This is one of those ‘You had to be there’ visits

This is one of those ‘You had to be there’ visits
Three witches, constructed of hand-carved pumpkins, attend their caldron during the annual Great Jack O’Lantern Blaze at Croton-on-Hudson, N.Y. The Blaze is the premier autumn/Halloween event in the Hudson Valley and the Sleepy Hollow area, which takes advantage of its history to draw thousands of visitors during this time of year. Photos by Jerry Ondash

 

This is one case, I’m sorry to say, in which you had to be there.
But let’s see if I can do it justice with some numbers: 10,000 pumpkins that weigh a total of 200,000 pounds; 1,000 volunteers; 120,000 visitors; and 20,000 beneficiaries.

Intricately carved pumpkins at the 11th annual Great Jack O’Lantern Blaze are created under the direction of artist and sculptor Michael Natiello. Carvers create 10,000 pumpkins during the seven-week extravaganza.

Intricately carved pumpkins at the 11th annual Great Jack O’Lantern Blaze are created under the direction of artist and sculptor Michael Natiello. Carvers create 10,000 pumpkins during the seven-week extravaganza.

These are the numbers that define the annual Great Jack O’Lantern Blaze, probably the largest pumpkin extravaganza on the planet. The Blaze, as it is commonly called, has been wowing visitors for 11 autumns.

It is staged on the grounds of the pre-Revolutionary Van Cortlandt Manor in the Hudson Valley town of Croton-on-Hudson.

“The Blaze is our main fundraiser,” explains Rob Schweitzer, director of marketing and public relations of Historic Hudson Valley, the nonprofit organization that owns and/or operates several historic sites in the area. “All the proceeds go to support our educational mission. We serve more than 20,000 children a year with school programs, and the kids also come to the sites.”

Yes, Halloween has passed, but if you are looking for a place to celebrate autumn 2016 in a big way, consider a visit to New York’s Hudson Valley.

It would be difficult to find an area that goes all out so intensely for the season and Halloween. There are multiple events hosted by Historic Hudson Valley which are centered on stories and legends that are woven into the area’s history. Judging by the crowds on a recent brisk October night, the event is more popular than ever.

 

Infants, teenagers, parents, grandparents and people of every age and background file past bigger-than-life prehistoric monsters, circus trains, beehives and jack-in-the-boxes, all constructed of pumpkins of all shapes and sizes.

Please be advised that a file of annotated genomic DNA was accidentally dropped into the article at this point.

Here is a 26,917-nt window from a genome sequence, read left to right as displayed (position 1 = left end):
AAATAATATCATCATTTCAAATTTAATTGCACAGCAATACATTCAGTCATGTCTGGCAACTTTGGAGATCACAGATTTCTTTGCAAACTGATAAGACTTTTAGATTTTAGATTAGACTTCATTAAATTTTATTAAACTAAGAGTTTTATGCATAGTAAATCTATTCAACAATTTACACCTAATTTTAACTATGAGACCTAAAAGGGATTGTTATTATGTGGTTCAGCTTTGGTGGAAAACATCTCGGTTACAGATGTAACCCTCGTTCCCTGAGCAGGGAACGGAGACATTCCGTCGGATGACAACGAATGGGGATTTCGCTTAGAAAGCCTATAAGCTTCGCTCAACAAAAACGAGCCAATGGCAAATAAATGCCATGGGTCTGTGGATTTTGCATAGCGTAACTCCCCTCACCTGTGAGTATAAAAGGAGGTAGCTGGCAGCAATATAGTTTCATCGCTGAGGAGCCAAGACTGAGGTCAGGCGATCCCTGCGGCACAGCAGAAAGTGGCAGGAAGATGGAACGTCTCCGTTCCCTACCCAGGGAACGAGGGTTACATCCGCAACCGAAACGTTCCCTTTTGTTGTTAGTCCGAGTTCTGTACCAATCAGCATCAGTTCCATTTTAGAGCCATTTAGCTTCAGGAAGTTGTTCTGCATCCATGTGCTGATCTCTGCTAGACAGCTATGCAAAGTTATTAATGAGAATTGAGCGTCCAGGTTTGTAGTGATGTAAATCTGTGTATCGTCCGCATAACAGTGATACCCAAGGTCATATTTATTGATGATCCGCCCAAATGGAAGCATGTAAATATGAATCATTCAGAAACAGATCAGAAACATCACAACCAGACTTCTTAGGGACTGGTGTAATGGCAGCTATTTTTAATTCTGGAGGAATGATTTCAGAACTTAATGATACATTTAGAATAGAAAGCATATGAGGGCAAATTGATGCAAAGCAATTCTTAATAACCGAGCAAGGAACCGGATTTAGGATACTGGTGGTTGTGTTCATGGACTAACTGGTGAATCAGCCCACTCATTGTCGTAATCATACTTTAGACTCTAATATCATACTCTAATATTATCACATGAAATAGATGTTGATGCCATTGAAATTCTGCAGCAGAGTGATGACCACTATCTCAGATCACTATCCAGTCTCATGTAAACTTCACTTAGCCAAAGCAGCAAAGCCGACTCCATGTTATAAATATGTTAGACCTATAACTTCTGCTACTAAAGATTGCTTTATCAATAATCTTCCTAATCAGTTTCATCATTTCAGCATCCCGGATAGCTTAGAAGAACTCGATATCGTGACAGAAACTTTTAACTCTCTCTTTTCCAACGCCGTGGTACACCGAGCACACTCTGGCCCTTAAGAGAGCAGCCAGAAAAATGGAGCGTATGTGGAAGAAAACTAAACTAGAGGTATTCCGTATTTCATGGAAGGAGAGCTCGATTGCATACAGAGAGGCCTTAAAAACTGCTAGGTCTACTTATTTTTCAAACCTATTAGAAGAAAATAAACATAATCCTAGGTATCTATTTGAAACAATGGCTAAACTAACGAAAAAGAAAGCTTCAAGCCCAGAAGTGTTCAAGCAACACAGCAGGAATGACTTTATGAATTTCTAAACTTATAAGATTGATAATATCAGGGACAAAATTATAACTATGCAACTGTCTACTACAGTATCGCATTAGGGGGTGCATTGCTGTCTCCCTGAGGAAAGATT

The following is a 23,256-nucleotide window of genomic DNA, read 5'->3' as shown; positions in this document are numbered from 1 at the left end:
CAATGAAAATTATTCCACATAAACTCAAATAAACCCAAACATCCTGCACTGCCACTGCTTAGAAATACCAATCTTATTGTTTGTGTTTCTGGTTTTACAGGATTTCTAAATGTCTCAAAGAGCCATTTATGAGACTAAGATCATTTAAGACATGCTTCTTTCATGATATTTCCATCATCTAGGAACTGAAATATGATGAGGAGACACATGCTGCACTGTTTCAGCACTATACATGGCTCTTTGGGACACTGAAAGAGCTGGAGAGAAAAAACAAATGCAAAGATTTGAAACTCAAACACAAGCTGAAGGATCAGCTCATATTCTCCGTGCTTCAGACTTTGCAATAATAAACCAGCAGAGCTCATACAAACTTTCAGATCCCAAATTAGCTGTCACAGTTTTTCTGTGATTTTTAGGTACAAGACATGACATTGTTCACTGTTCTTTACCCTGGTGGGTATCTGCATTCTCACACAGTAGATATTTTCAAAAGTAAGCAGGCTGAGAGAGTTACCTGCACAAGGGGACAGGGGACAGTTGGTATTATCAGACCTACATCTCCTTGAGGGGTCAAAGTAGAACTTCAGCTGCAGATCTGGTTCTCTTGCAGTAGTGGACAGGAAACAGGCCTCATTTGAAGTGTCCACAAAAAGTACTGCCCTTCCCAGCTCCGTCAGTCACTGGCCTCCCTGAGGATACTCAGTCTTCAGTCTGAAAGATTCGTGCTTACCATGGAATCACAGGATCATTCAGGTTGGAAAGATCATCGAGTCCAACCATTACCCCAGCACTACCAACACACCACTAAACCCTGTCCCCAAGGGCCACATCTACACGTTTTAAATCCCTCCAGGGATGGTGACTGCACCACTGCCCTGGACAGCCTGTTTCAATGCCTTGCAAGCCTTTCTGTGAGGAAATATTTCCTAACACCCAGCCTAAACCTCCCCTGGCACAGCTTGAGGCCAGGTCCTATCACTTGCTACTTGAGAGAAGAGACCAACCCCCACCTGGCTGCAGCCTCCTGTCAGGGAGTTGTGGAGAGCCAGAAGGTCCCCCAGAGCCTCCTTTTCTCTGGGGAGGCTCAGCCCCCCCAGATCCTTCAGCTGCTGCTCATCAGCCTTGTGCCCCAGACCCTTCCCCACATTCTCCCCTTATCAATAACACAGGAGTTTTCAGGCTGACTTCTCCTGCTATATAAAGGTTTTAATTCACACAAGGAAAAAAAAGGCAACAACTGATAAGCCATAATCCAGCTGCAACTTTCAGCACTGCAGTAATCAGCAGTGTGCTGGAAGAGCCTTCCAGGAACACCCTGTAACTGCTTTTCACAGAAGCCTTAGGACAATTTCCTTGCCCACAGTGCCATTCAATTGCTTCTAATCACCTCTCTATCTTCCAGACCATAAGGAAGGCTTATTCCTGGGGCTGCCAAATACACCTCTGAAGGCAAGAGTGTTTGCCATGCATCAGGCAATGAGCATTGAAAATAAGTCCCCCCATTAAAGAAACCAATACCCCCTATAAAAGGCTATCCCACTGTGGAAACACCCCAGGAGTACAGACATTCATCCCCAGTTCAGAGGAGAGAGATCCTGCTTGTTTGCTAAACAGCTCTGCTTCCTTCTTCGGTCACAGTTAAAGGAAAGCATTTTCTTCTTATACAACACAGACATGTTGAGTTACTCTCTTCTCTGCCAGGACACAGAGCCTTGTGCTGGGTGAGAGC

Pumpkin skeletons perform with backup ghosts at The Blaze in New York’s Hudson Valley. More than 120,000 visitors are expected to attend the seven-week event, orchestrated by Historic Hudson Valley, an organization dedicated to teaching students about the area’s history area and preserving historic properties.

Pumpkin skeletons perform with backup ghosts at The Blaze in New York’s Hudson Valley. More than 120,000 visitors are expected to attend the seven-week event, orchestrated by Historic Hudson Valley, an organization dedicated to teaching students about the area’s history area and preserving historic properties.

There are more than 7,000 in all.  (The remaining 3,000 pumpkins are used to replace those that fall victim to bad weather and wildlife, so carvers are kept busy throughout the event’s seven-week run.)

Some pumpkins are lighted with LED bulbs; others with candles. It takes volunteers three hours each night to illuminate the latter.

It’s difficult to take it all in; we don’t want to miss a detail.

A few of the pumpkins are of the mortal variety — that is, you and I could duplicate them – but the majority are truly works of art. The intricate designs carved into pumpkin flesh look as if they have been cut by lasers wielded by modern-day Michaelangelos.

In fact, they are the work of 20 master carvers who work under artist and sculptor Michael Natiello, the 41-year-old creative director of The Blaze.

Pumpkins of every mood line the stairway and porch at the historic Van Cortlandt Manor in Croton-on-Hudson, N.Y., where visitors can learn what life was like in the years just after the Revolutionary War.

Pumpkins of every mood line the stairway and porch at the historic Van Cortlandt Manor in Croton-on-Hudson, N.Y., where visitors can learn what life was like in the years just after the Revolutionary War.

He told the New York Times that he likes to hang out during the event and listen to visitors’ comments.

“Like if somebody says they see a sheep skeleton instead of a dinosaur, I’m not going to correct them,” he said.
Natiello has been in charge of The Blaze since its inception in 2005, when it featured only 2,500 pumpkins.

“Halloween has really exploded,” Schweitzer says. “When I was a kid, it was about one night of bothering the neighbors for candy. Now it’s a full season and adults are involved.”

The Blaze, as well as other Halloween events centered in and around the Sleepy Hollow area, “draws visitors from all 50 states,” Schweitzer says. “Sometimes people are surprised to learn they have to get tickets in advance. In some form or other, we are working on it year-round.”

For more information: visit hudsonvalley.org and travelhudsonvalley.com/.

E’Louise Ondash is a freelance writer living in North County. Tell her about your travels at  eondash@coastnewsgroup.com

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